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Finding the right courses for the right market

| 3 Min Read

For higher education organisations, reaching your goals and growing your business requires a deep understanding of the evolving needs and aspirations of your current and potential students and the future direction of the employment market. Market research is a vital tool in helping you to uncover those needs, and in allowing you to understand how your organisation can best meet those needs in a competitive landscape. In this article, we look into the significance of market research for higher education organisations, and outline the practices that will help you to carry out effective and enlightening research.

image-1-min-1Setting Objectives

Before commencing any research project, it’s important to ensure that the project and its results will contribute to the aims and goals of your organisation. To help keep your project on the right track, determine clear objectives for your research and understand how these will contribute to your overall goals and desired activities. These objectives act as guiding principles, steering the research project in the right direction. Objectives may include identifying potential program development opportunities, gathering data to inform targeted marketing campaigns, or laying down a framework for future growth activities in emergent skill areas. Clear objectives not only help ensure you have a plan for your marketing activity but will also help you to understand and apply the results of the research in a productive manner.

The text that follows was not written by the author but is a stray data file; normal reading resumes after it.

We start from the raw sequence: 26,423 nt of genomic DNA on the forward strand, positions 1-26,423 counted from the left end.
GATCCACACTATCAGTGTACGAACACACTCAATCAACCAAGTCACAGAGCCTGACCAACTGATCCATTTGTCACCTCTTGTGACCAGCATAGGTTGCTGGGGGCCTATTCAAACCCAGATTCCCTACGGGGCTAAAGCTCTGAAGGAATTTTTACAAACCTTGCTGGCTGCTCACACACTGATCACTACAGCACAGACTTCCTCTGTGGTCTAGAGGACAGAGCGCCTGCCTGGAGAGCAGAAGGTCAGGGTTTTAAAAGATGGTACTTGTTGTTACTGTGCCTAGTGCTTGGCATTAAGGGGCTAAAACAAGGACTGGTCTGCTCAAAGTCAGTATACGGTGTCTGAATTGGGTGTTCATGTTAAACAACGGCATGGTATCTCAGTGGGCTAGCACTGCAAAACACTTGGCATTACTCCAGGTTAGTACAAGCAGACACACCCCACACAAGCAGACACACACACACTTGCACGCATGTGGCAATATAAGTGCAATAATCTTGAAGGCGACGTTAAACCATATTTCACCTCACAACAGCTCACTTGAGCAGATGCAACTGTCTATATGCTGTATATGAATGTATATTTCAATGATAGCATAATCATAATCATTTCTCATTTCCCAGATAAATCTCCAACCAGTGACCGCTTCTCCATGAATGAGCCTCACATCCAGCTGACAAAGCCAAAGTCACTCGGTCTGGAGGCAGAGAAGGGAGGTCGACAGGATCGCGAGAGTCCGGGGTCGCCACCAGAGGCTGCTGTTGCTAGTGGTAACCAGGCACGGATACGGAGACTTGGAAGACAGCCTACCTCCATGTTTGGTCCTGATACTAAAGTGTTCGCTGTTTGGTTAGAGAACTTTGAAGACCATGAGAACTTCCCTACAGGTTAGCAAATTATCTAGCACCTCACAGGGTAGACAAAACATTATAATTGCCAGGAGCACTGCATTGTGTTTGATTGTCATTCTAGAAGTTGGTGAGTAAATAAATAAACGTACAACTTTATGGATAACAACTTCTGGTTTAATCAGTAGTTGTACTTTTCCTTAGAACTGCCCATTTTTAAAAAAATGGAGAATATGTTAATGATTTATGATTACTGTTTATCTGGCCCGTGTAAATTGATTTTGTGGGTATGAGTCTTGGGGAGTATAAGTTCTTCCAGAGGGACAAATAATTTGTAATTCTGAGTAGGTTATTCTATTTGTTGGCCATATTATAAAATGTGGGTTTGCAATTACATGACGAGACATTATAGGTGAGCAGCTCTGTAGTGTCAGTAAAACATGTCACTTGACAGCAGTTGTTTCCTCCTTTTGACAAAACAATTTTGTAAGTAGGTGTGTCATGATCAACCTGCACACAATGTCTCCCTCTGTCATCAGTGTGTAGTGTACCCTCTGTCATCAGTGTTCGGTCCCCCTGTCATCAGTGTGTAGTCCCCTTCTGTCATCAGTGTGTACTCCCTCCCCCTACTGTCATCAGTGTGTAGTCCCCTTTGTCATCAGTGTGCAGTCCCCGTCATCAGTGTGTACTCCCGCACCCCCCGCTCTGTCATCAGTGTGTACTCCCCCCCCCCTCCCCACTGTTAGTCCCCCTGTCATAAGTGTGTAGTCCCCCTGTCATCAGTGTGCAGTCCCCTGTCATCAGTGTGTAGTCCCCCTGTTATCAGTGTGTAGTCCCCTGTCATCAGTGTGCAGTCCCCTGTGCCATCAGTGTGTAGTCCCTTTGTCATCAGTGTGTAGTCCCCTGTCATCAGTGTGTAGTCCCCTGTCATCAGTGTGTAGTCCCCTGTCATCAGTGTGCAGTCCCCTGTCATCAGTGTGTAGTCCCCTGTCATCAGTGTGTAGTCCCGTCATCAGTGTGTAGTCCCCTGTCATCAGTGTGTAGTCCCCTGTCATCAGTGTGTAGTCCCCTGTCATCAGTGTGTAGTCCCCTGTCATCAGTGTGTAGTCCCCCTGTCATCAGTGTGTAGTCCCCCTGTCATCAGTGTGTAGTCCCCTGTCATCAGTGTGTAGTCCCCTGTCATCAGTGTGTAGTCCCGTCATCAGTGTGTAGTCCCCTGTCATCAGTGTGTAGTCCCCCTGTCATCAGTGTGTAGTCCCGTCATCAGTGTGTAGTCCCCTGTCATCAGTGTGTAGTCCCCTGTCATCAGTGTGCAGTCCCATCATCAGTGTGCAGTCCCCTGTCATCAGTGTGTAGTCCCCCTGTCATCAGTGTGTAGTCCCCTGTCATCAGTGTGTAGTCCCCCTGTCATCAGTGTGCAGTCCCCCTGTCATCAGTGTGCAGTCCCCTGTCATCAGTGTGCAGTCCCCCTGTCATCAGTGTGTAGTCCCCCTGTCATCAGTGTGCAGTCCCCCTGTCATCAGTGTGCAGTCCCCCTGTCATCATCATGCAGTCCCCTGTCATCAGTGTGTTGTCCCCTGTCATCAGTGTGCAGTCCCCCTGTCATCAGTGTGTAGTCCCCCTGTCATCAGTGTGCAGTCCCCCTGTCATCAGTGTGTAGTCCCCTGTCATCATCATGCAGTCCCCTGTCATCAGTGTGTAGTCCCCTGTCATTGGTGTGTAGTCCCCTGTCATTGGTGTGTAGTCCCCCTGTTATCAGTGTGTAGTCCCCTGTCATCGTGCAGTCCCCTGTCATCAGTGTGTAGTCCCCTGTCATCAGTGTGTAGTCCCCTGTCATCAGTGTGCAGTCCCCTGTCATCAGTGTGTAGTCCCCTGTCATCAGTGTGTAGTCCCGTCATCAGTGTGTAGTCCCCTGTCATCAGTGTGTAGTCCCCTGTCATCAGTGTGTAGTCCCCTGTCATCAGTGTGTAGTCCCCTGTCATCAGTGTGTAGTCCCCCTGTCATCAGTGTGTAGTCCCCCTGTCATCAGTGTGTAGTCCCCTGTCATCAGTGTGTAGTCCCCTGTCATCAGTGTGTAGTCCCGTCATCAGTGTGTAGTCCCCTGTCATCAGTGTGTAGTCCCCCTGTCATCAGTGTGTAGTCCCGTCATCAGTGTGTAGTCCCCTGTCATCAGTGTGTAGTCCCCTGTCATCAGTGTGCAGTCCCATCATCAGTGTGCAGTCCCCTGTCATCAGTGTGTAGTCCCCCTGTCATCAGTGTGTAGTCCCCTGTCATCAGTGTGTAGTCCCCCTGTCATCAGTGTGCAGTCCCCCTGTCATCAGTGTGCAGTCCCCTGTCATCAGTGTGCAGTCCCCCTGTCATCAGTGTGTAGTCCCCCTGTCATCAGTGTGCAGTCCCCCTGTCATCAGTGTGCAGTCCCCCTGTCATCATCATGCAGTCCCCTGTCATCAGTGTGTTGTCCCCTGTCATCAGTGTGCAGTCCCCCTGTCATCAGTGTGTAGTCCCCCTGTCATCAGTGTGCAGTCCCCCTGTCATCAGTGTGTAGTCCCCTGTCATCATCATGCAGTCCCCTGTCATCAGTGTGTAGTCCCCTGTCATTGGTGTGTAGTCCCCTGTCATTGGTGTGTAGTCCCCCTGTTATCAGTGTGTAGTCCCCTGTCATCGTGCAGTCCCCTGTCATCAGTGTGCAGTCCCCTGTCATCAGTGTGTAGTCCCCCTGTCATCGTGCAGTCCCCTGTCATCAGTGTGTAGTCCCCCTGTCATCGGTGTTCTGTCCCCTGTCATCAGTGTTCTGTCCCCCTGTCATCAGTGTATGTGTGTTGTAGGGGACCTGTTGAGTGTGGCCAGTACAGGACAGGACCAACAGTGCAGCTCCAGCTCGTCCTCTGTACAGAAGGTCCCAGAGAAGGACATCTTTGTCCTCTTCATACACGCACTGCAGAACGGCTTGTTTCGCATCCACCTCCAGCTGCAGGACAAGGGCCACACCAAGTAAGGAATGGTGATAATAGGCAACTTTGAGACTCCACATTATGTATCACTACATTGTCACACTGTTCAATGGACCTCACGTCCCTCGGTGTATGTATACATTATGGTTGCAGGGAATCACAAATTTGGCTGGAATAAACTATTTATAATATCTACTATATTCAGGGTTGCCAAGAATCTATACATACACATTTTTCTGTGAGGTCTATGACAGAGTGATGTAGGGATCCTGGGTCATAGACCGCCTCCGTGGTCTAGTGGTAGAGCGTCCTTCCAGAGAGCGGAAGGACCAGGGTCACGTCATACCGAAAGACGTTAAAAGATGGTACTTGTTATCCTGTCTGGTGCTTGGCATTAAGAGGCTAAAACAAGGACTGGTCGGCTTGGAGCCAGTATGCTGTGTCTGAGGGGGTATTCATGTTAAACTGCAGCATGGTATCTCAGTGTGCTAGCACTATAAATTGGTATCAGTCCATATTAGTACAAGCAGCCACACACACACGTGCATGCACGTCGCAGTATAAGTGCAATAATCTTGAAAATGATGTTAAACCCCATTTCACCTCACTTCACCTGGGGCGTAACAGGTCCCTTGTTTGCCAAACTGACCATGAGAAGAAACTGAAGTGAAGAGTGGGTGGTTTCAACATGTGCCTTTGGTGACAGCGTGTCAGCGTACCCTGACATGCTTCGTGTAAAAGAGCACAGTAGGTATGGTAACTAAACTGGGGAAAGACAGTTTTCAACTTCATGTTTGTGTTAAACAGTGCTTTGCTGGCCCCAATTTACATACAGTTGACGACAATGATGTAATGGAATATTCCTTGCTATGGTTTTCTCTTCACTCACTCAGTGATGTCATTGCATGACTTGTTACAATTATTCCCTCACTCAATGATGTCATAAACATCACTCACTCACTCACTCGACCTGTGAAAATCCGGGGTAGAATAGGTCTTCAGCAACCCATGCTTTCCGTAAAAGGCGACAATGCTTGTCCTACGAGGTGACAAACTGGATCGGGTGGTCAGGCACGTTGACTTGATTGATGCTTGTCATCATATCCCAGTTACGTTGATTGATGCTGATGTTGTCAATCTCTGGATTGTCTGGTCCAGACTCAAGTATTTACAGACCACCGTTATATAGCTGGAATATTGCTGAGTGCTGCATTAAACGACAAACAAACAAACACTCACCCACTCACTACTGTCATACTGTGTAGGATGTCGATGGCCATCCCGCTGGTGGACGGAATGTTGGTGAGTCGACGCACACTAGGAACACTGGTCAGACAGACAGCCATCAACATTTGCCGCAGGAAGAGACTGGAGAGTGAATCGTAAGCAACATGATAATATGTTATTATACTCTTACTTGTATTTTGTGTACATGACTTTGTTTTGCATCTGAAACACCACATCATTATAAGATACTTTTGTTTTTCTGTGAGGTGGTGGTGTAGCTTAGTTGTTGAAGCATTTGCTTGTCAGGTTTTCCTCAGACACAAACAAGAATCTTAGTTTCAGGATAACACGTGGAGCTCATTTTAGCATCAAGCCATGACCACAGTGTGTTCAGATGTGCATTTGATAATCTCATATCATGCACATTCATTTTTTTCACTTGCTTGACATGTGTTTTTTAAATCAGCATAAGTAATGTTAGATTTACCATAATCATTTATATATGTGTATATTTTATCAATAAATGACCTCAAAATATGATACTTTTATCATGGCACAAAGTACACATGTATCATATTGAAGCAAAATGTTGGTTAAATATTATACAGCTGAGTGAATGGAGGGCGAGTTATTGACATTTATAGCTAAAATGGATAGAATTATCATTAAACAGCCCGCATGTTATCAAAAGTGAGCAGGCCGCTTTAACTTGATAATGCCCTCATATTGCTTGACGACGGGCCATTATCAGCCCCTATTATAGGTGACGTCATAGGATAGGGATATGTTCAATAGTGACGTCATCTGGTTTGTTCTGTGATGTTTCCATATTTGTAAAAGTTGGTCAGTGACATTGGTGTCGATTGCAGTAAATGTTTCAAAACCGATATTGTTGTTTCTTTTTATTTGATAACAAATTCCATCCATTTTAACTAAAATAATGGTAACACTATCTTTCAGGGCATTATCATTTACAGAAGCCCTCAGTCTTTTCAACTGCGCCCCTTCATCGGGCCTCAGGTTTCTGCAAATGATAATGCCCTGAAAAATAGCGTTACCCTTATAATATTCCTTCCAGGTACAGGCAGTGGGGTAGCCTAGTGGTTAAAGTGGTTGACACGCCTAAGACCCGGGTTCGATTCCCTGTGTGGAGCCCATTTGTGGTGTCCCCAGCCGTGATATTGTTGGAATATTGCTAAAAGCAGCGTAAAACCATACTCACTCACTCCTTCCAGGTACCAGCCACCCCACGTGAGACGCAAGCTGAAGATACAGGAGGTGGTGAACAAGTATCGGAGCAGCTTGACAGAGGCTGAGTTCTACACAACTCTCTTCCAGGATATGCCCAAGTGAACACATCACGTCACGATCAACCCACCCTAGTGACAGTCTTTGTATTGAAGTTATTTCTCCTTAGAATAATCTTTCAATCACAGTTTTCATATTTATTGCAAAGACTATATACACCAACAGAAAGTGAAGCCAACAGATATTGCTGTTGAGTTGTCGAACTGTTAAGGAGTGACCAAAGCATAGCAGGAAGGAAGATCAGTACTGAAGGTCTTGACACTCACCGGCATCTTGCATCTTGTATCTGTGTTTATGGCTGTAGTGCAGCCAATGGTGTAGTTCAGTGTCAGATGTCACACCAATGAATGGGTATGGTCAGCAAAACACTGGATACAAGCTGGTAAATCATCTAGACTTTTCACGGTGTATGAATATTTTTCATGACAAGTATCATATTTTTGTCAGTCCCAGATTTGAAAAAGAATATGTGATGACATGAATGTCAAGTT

Gathering Data

Surveys, Interviews, and Focus Groups

Higher education organisations have a clear and distinct advantage when it comes to market research; easy access to large numbers of students who are likely to be a close, if not identical, persona match to the profile of student you are looking to attract. Engaging with existing and prospective students through surveys, interviews and focus groups will allow you to gather the data that uncovers valuable marketing insights you can build actions and activity around.

Accessing Existing Data

In addition to primary research methods, institutions can leverage existing data sources. Analysing enrollment patterns, academic performance metrics, and alumni success stories can offer valuable insights into what has and has not met your organisation’s goals, providing a foundation for understanding trends over time and identifying opportunities and areas that can potentially be improved.


Understanding Your Audience

Building an understanding of your current and potential audience is one of the most essential aspects of market research. This is the information which will help you to identify your customers, create the course offerings that will meet their needs and desires, and to tailor your marketing and promotions to stand the best chance of reaching and attracting the right audience.

Demographics, Behaviours, Wants, and Needs